Or, the Women in My Life…
I mentioned yesterday that we were wise to bring along our GPS device and let “Jill” do the navigating. Her digital/satellite assistance worked for us several times on our long weekend in Lake Geneva, although figuring out how to get that help was a challenge at least twice.
First, as I mentioned yesterday, the GPS driving-time estimate was far more accurate than the standard times from Google or Mapquest, both on our way out and back. When I bought the little device to help me with my Census 2010 job (really, not just another guy-wants-a-toy excuse, mostly — one of my team had one, and he felt “the ole Garmin” was invaluable; it did really help me when the Big Guys decided I should re-verify his forms for Leisure Lake, a vacation community north of here with trails for “streets” and no posted street signs or addresses), I played with it a lot, but it was not until this latest trip that I figured out I only had maps/information for a single state loaded at a time, which explains why “Jill” embarrassed me (the thing was still new then) by not knowing how to direct us to Potosi, Wisconsin, when we took Janetʼs folks to the Postosi Brewery for Fathers Day. When we started out, and the machine didnʼt know “Lake Geneva,” I got really frustrated and put it away, but then I decided to try to figure this situation out and eventually noticed the indicator about changing the loaded maps.
(I really do not love this brave new world in which there are no handbooks or actual operating directions. For instance, my new iMac arrived a year and a half ago with just it and the peripherals in the box plus a few sheets of paper; my old PowerMac arrived in 1994 with a big 200-page manual, as did the GCC printer, that I was still referring to years later for reminders on obscure things I seldom did — no longer. And software used to have well-written and helpful manuals, most of which are still cluttering shelves in our house, admittedly; but now, for the same price or more, you get the loveless opportunity to guess your way through the patchy online system. Shucks.)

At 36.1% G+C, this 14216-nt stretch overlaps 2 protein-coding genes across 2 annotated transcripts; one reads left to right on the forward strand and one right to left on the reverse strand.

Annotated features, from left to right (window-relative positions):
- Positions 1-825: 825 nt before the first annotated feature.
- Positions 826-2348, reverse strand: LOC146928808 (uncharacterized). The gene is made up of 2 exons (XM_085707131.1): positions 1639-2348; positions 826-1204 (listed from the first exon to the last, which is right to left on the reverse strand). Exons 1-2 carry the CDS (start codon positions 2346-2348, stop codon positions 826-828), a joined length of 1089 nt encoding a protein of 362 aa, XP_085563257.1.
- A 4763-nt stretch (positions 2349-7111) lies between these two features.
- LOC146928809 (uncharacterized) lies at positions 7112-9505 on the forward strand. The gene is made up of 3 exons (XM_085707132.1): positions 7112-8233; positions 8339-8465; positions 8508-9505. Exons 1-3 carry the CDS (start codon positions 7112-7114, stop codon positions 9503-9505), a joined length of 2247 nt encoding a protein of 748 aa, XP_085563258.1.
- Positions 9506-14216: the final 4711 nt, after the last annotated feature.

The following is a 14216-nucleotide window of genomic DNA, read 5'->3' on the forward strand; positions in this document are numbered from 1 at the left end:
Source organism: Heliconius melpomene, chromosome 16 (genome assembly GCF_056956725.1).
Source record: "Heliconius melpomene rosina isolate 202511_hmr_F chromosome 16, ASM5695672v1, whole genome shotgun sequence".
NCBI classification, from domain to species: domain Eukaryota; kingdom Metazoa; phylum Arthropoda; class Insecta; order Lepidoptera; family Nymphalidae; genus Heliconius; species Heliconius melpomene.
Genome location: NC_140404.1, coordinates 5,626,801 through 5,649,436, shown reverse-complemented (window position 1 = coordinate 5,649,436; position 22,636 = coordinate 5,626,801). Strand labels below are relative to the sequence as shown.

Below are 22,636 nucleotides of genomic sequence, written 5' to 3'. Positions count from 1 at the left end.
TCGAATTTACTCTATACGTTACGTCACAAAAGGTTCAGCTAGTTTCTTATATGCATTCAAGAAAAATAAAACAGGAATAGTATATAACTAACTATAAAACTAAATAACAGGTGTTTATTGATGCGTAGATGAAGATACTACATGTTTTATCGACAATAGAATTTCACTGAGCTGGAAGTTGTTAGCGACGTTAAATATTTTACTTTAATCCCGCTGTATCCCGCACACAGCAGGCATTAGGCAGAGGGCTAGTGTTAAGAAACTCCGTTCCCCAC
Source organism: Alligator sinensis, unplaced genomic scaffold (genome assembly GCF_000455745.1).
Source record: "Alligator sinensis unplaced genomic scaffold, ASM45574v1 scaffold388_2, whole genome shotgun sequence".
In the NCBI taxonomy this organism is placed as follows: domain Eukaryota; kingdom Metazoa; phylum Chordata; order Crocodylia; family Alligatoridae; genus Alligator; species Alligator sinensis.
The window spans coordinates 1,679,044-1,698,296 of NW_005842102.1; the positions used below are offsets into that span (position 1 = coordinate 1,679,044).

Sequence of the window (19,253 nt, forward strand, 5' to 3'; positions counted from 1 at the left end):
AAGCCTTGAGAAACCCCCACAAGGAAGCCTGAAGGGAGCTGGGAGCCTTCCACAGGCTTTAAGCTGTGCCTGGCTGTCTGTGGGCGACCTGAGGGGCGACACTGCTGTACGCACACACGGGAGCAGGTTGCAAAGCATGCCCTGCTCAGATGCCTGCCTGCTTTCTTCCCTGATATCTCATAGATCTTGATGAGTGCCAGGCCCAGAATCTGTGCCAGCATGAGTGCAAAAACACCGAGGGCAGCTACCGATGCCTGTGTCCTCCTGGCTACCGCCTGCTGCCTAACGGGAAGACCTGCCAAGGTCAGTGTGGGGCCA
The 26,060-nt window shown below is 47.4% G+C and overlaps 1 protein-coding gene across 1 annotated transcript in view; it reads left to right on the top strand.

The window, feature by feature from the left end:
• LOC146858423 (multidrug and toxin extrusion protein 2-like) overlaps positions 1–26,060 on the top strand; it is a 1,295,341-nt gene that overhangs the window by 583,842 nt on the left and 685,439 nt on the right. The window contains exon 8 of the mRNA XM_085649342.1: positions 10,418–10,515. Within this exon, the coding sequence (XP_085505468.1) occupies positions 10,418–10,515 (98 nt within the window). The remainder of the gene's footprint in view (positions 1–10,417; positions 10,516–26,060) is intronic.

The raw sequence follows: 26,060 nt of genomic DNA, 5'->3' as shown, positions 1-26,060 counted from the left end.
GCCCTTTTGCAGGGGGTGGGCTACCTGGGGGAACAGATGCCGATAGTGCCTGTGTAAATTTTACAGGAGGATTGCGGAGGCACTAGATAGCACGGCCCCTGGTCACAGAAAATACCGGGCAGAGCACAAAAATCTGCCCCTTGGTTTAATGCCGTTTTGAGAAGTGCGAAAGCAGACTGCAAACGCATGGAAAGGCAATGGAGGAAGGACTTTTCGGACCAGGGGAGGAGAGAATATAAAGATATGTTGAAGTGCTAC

Anyway, Jill got us to Lake Geneva, only having to “recalculate” once when we followed the Mapquest route, more direct, clearly. And her blow-by-turn-by-”keep right” directions got us through Beloit with ease. But the GPS proved its real worth the next day, Saturday, my birthday.
First, I should explain that for many years now, even before our annual excursions to St. Charles, I learned to enjoy shopping as the life-enriching, fulfilling and wonderful experience for my natal day celebration. (Yes, being a guy, I donʼt really get off on shopping — unless weʼre in a bookstore, new or used, or checking out free samples of beer, even wine or single malts. And in retirement, I really have tried to cut down on my book purchasing.) However, whether in Iowa City, San Francisco, Cedar Rapids, Geneva or Lake Geneva, or elsewhere, the real reason The Lovely One takes me away for my birthday is so she can shop — after all Christmas is near. So I get my full dose and then hours and hours, days and days, more of interesting places for women to examine cute things and products (that they seldom if ever buy), all very similar, all very fragile and arranged in lovely displays that are far too close together for me to navigate with suavity and ease. So I also get to spend lots of quality time* standing around in November weather, chill, wet and drear, while she takes her time indoors. This year, Janet had located such a place in nearby Delavan, Wisconsin — Millieʼs Shopping Village and Restaurant. I found the address in one of the visitorʼs magazines, so we set out on Saturday morning — a drizzling, gray and rainy morn — for the ten-mile drive back to Delavan (“back” because we had come through/near that community on our way to Lake Geneva on Friday). The place was at N2468 County Trunk O, and believing that the “N” in the address meant “north” somehow, I had located on the cutesy maps in the visitorʼs guide to Walworth County an “O” road heading upward/north from Delavan and even studied out how to get there in town.